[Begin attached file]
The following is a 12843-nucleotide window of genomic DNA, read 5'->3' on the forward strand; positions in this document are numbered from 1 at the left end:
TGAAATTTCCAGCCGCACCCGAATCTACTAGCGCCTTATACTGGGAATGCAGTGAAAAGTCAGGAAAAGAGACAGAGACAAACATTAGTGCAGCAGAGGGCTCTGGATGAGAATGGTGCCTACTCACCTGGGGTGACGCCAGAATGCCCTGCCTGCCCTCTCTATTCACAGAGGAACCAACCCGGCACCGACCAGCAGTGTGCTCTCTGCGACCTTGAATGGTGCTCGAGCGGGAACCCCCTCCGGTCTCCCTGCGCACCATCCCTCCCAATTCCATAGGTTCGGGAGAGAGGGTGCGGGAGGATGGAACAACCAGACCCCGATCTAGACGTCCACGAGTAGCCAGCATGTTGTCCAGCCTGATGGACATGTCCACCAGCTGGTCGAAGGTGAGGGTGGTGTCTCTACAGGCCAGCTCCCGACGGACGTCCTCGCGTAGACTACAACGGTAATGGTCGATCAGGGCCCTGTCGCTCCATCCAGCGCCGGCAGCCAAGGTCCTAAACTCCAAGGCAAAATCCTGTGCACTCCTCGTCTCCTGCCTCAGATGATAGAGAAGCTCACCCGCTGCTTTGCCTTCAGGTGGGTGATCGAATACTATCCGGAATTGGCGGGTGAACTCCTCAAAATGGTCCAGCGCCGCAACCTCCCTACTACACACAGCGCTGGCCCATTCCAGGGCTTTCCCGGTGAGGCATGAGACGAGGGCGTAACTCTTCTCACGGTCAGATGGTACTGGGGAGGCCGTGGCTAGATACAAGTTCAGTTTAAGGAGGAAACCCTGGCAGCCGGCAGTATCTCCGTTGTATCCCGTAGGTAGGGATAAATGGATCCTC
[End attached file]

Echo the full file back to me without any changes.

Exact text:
The following is a 12843-nucleotide window of genomic DNA, read 5'->3' on the forward strand; positions in this document are numbered from 1 at the left end:
TGAAATTTCCAGCCGCACCCGAATCTACTAGCGCCTTATACTGGGAATGCAGTGAAAAGTCAGGAAAAGAGACAGAGACAAACATTAGTGCAGCAGAGGGCTCTGGATGAGAATGGTGCCTACTCACCTGGGGTGACGCCAGAATGCCCTGCCTGCCCTCTCTATTCACAGAGGAACCAACCCGGCACCGACCAGCAGTGTGCTCTCTGCGACCTTGAATGGTGCTCGAGCGGGAACCCCCTCCGGTCTCCCTGCGCACCATCCCTCCCAATTCCATAGGTTCGGGAGAGAGGGTGCGGGAGGATGGAACAACCAGACCCCGATCTAGACGTCCACGAGTAGCCAGCATGTTGTCCAGCCTGATGGACATGTCCACCAGCTGGTCGAAGGTGAGGGTGGTGTCTCTACAGGCCAGCTCCCGACGGACGTCCTCGCGTAGACTACAACGGTAATGGTCGATCAGGGCCCTGTCGCTCCATCCAGCGCCGGCAGCCAAGGTCCTAAACTCCAAGGCAAAATCCTGTGCACTCCTCGTCTCCTGCCTCAGATGATAGAGAAGCTCACCCGCTGCTTTGCCTTCAGGTGGGTGATCGAATACTATCCGGAATTGGCGGGTGAACTCCTCAAAATGGTCCAGCGCCGCAACCTCCCTACTACACACAGCGCTGGCCCATTCCAGGGCTTTCCCGGTGAGGCATGAGACGAGGGCGTAACTCTTCTCACGGTCAGATGGTACTGGGGAGGCCGTGGCTAGATACAAGTTCAGTTTAAGGAGGAAACCCTGGCAGCCGGCAGTATCTCCGTTGTATCCCGTAGGTAGGGATAAATGGATCCTC